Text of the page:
[¶10] The trial court is “afforded wide discretion to make Rule 403 determinations.” State v. Filler, 2010 ME 90, ¶ 17, 3 A.3d 365 (quotation marks omitted). Even if “evidence tending to show that a witness has a motive for falsifying or exaggerating trial testimony is relevant to credibility, relevant evidence may be excluded if its probative value is substantially outweighed by the danger of unfair prejudice, confusion of the issues, or misleading the jury, among other grounds,” including instances where “[p]resenting evidence related to the truth or falsity of the victim's allegations ․ would have confused the issues, creating a trial within a trial regarding whether the victim or [another witness] was telling the truth.” Ericson, 2011 ME 28, ¶ 22, 13 A.3d 777 (citations and quotation marks omitted).

[¶11] Here, for several reasons, the court did not abuse its broad discretion in ruling that admission of the evidence contained in Maderios's offer of proof would be “a classic example of ․ creating a trial within a trial,” and that “any probative value is substantially outweighed by confusion of the issues, misleading the jury [and] unfair prejudice.”

[¶12] First, unlike in Filler, where we concluded that it was an abuse of discretion to limit the defendant's cross-examination of his accuser concerning evidence of contemporaneous events relevant to her motivation to fabricate allegations of abuse against him, 2010 ME 90, ¶ 19, 3 A.3d 365, here Maderios sought to have third-party witnesses testify concerning the victim's alleged motivation to make accusations against those witnesses—not against Maderios. Second, the three witnesses would have testified about relationships that had ended between four and ten years earlier, lessening any potential relevance. Third, resolving the question of which witnesses were accurately describing the victim's conduct when her prior relationships ended would, as demonstrated by the State calling two witnesses at the motion hearing to contradict the three prospective witnesses discussed in Maderios's offer of proof, require what the court accurately described as “a classic example of ․ a trial within a trial.”

[¶13] Finally, again unlike the situation in Filler, where the “relevant evidence would have required only a few minutes of trial time to be fully explored,” id. ¶ 20, here the court was faced with at least five witnesses, apart from the principal parties, who would contradict each other concerning the victim's alleged character trait for vindictiveness and her propensity to make false allegations in the face of a failing relationship. That prospect posed an obvious danger of “confusing the issues” for the jury, M.R. Evid. 403, which was not tasked with determining which of those witnesses were credible concerning the victim's character, but rather with the central question of whether Maderios had assaulted the victim as alleged in the indictment.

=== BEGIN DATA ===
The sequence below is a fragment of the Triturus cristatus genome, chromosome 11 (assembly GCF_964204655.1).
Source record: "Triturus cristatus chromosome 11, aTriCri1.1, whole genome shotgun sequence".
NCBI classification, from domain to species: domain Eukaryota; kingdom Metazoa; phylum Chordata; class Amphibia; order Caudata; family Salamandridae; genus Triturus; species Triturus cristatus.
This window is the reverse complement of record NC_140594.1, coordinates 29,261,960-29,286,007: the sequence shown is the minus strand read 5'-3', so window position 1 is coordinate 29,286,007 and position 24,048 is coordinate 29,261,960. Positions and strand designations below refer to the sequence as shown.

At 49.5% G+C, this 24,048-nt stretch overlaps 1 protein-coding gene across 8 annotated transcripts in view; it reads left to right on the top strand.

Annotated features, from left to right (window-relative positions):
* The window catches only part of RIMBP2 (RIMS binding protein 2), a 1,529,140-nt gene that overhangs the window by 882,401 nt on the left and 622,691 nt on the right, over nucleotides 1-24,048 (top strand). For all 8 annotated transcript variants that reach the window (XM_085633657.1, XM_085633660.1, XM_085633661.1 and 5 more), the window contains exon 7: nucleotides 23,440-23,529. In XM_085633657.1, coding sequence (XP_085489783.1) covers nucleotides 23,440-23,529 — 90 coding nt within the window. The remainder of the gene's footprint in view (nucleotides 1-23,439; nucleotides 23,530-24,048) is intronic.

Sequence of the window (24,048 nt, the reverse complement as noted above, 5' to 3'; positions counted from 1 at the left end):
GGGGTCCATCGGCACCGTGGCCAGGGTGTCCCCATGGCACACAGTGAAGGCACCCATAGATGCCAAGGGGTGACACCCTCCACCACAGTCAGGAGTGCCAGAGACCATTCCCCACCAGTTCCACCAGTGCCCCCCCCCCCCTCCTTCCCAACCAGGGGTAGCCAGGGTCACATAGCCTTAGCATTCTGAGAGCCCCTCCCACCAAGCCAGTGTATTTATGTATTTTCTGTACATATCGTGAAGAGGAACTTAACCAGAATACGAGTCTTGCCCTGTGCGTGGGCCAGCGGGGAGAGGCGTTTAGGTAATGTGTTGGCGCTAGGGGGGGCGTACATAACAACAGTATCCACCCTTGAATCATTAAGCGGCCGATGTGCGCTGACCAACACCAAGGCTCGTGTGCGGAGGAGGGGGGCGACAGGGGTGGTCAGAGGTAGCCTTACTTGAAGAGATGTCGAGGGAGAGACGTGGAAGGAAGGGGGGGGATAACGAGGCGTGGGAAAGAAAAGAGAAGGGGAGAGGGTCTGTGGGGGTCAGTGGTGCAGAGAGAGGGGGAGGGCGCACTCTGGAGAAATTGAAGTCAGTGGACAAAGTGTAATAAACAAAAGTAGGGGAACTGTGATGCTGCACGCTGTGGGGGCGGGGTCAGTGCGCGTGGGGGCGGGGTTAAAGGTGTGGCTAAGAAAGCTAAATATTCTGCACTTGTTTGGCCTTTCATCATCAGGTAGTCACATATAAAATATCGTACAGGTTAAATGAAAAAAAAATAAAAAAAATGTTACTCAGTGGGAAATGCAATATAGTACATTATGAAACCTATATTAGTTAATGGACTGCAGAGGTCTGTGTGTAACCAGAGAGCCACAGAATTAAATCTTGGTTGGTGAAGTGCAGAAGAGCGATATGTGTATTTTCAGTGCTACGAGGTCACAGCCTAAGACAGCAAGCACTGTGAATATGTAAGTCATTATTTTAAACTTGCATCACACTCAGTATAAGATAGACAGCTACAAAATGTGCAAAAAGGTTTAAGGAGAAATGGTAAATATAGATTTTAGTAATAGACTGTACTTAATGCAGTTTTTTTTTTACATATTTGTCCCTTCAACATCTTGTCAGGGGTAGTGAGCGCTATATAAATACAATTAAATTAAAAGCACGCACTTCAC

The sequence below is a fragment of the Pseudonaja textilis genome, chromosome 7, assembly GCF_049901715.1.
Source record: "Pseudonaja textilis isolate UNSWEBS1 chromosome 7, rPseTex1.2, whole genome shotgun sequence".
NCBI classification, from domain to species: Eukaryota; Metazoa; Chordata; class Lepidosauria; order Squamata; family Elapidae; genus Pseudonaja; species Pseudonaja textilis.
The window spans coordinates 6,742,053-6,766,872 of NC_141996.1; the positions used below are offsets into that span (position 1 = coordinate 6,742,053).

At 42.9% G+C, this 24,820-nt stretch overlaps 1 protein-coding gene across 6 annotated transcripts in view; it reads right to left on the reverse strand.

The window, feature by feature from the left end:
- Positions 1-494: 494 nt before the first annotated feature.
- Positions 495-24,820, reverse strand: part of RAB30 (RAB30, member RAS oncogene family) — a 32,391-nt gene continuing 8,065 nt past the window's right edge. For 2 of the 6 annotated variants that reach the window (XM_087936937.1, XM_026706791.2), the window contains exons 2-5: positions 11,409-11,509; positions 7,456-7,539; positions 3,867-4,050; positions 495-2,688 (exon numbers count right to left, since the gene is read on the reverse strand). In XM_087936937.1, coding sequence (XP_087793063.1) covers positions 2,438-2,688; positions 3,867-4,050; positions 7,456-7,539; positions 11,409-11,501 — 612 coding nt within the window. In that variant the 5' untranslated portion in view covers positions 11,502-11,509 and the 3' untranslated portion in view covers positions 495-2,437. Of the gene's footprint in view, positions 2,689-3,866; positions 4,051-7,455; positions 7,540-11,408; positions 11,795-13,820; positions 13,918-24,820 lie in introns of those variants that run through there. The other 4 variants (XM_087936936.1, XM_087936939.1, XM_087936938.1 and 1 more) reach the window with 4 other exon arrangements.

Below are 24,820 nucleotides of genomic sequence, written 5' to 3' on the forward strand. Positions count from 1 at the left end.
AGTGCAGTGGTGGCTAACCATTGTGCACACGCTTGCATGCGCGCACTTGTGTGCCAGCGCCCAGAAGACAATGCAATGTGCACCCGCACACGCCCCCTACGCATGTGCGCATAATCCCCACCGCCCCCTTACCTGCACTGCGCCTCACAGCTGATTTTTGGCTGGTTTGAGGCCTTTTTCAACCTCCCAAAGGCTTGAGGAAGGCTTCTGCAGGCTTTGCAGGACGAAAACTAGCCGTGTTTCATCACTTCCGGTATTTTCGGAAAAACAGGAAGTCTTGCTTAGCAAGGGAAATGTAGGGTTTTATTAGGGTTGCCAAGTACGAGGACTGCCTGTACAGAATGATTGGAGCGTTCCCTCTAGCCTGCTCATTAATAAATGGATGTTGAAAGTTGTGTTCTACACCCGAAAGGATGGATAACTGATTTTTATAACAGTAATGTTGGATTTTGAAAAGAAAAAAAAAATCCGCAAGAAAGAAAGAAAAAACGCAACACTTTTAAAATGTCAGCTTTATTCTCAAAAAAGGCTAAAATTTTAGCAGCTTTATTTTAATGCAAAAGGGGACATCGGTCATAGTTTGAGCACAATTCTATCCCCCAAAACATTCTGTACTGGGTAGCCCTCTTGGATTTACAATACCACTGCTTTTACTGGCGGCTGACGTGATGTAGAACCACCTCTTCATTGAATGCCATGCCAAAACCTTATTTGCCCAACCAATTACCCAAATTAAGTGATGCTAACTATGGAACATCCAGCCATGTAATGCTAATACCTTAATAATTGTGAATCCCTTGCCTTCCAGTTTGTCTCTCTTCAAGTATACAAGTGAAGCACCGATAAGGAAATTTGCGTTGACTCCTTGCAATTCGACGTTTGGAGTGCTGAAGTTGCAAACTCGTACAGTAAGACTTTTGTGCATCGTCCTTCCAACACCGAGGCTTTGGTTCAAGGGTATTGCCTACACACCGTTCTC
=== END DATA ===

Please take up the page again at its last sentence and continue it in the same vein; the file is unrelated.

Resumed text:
[¶14] For these reasons, the court did not abuse its “wide discretion,” Filler, 2010 ME 90, ¶ 17, 3 A.3d 365, in excluding the prospective testimony of the witnesses discussed in Maderios's offer of proof pursuant to M.R. Evid. 403.

B. Best Evidence Rule

[¶15] Maderios next contends that the court abused its discretion in denying his motion to exclude the audio recordings and photographs on the ground that their admission violated the “best evidence” rule, which states that “[a]n original writing, recording, or photograph is required in order to prove its content unless these rules or a statute provides otherwise.” M.R. Evid. 1002; see LDC Gen. Contracting v. LeBlanc, 2006 ME 106, ¶ 8, 907 A.2d 802 (“It is within the discretion of the trial judge to decide whether an exception to the best evidence rule applies in a given instance. His decision is reviewable only for an abuse of that discretion.” (quotation marks omitted)).

[¶16] The record reveals no error in the court's decision. By rule, “[a]n original is not required and other evidence of the content of a writing, recording, or photograph is admissible if ․ [a]ll the originals are lost or destroyed, and not by the proponent acting in bad faith.” M.R. Evid. 1004(a). The victim testified at the motion hearing that she made audio recordings of the January 25, 2014, and March 23, 2014, incidents on her cell phone, and that in June she transferred the recordings and photographs to her computer after she began having trouble with the phone and her cell carrier advised her to do so. Subsequently, on July 4, 2014, Maderios returned home from a vacation and, during an argument with the victim, he deleted the recordings and photographs from her phone. The victim testified that she did not tamper with or alter the recordings or photographs after they were copied to her computer, and that the copies she gave the State were fair and accurate representations of what had occurred. The phone was eventually returned to the cell carrier so that she could get a replacement.

[¶17] The court found that “the State has negated bad faith to the extent it's alleged.” That finding is supported by the victim's testimony at the hearing. Accordingly, Rule 1004(a) was satisfied, and the court's decision to admit the evidence over Maderios's best evidence objection, subject to the jury's evaluation of its weight at trial, was not an abuse of the court's discretion.